However, Islamic Law vehemently opposes all “unjust and unwarranted” uses of force in this sense. Islam stipulates that in war, only fighters in the field of battle must be confronted with force and it is only against them that “injurious” physical force can be used. Islam prohibits that any harm be inflicted on women, children and othe on-combatants and forbids the use of “injurious” force against civilians.
It was reported that: “The Prophet (PBUH) passed by a woman who had been killed during one of the battles whereupon he said: “This woman was not a combatant.” Ibn ‘Umar(one of Prophet Muhammad’s closest companions) said: “Then he forbade the killing of women and
It is also important to note that although Islam condones violence in this sense, which is a natural consequence of war, under certain conditions, it prefers that a peaceful solution be reached as opposed to resorting to bloodshed. God says,
“And if they incline toward peace (preferring it to war), then incline to it also and put your trust in God. Indeed He is All-Hearing All-Knowing.” (Al-Anfal) 8:61
And He says,
“Fight them until disbelief is rooted out and religion and worship are devoted solely to God. But if they cease and desist, then there is to be no aggression except against the transgressors.” (Al-Baqarah) 2:193
Also, consider that the Prophet Muhammad (PBUH) and his followers lived for 13 years in Makkah at the start of his mission and prophethood under very oppressive conditions. Many of his followers were tortured because of their acceptance of monotheism and their abandonment of the idolatrous practices of the pagan Arabs. In spite of this the Prophet (PBUH) and his followers refrained from fighting fire with fire; patiently bearing the cruelty they faced in most cases abandoning even self-defense let alone engaging in an armed struggle against their oppressors. The Qur’an describes these early Muslims:
“Have you not seen those who were told to (forbear) hold back their hands (refrain from fighting) and establish regular prayer and give charity?…” (An-Nisa) 4:77
When fighting became inevitable and the Muslims were forced to fight their for their continued existence and religious freedom, even then the Muslims sought peaceful solutions to differences as opposed to armed conflict.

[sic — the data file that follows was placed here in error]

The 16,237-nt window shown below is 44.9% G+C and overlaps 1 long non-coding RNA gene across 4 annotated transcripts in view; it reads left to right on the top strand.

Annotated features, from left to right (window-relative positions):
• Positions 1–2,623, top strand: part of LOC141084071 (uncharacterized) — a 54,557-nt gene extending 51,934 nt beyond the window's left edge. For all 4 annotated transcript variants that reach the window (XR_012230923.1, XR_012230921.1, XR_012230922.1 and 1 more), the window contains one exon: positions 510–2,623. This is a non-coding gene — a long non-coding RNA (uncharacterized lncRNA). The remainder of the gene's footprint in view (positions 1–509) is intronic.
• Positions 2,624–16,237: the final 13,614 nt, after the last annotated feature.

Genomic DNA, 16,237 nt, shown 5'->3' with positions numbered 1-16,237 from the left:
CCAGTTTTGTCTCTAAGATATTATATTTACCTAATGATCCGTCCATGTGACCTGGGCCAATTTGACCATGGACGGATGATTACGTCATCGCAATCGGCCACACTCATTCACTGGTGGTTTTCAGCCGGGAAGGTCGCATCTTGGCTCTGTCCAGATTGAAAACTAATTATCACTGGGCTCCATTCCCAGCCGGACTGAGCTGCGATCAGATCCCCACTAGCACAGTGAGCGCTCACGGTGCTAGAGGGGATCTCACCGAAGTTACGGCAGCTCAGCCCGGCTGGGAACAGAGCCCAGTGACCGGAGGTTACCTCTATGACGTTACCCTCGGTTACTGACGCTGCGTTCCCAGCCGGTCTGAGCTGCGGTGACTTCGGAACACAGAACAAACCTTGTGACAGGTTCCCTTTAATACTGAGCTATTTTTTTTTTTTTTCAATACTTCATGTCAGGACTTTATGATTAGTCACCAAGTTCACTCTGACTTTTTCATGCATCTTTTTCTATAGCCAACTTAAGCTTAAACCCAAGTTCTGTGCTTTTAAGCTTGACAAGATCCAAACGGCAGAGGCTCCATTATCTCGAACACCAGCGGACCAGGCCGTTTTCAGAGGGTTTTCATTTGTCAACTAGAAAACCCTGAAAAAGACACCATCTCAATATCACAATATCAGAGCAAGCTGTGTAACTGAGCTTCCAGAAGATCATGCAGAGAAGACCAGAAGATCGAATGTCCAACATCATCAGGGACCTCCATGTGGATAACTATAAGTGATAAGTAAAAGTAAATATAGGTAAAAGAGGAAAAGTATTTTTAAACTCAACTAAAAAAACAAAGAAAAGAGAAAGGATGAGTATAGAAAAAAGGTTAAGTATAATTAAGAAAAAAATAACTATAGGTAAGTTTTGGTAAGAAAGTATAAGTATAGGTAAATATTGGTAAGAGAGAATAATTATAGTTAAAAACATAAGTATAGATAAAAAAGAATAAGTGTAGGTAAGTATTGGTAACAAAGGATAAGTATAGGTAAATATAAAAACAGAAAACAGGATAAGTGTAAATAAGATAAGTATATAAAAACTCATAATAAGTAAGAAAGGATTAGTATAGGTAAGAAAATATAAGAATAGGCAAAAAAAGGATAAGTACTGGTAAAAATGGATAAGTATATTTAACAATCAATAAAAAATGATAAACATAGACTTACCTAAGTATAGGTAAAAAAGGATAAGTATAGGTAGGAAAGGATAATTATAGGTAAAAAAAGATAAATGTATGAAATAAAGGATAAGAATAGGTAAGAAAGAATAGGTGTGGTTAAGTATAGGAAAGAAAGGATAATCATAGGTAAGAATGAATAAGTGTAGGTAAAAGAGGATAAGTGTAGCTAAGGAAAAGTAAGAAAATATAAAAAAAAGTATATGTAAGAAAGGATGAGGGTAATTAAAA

A prophetic tradition states: Prophet Muhammad (PBUH) used to say to the commanders of his army before they departed for combat: “If you meet your enemy from amongst the pagans afford them three options and which ever of them they select accept it from them and refrain from fighting them: Invite them to Islam, if they accept it then accept it from them and refrain from fighting them… Invite them to pay al-jizyah (a tax paid by non-Muslims who live under the protection of the Muslim state) if they accept this then accept it from them and refrain from fighting them. If they refuse (these two options) then you have no choice except (the third) to seek God’s aid and support and fight them…”
The Prophet Muhammad (PBUH) also signed a ten-year peace treaty with the pagans of Makkah despite the fact that it contained many unfair stipulations; preferring peace to war.
All of this clearly indicates that Islam is a religion which prefers peace to war and non-violent solutions to conflict as opposed to violent ones.
As far as violence with the meaning of “force” is concerned, Islam is not completely opposed to its use but rather seeks to regulate it so that it is employed in appropriate amounts as dictated by divine law. For example, a father may be compelled to use force to discipline his child, a doctor to inject a patient with medicine vital for his survival or recovery from an illness. The authorities may be required to use force to apprehend a suspect and take him into custody. A good Samaritan may be obliged to use force to break up a fight and an innocent victim may need to use force to defend himself against a mugger. Islam condones the use of force in these and similar situations provided that the use of force is proportionate and does not exceed legitimate bounds. Even in such cases, Islam encourages its followers to avoid “violence” with this connotation and to employ a “gentle” and “friendly” approach whenever possible.
God says,
“Good and evil are by no means equal. (So) repel evil with that which is superior (i.e. good deeds, kindness and gentleness); and thereupon the one with whom between you and him there had previously been enmity and quarrel will become the most devoted of friends.” (Fussilat) 41:34
‘Aaishah (Prophet Muhammad’s wife) said that the Prophet (PBUH) said: “Gentleness and kindness do not accompany any matter except that they beautify it,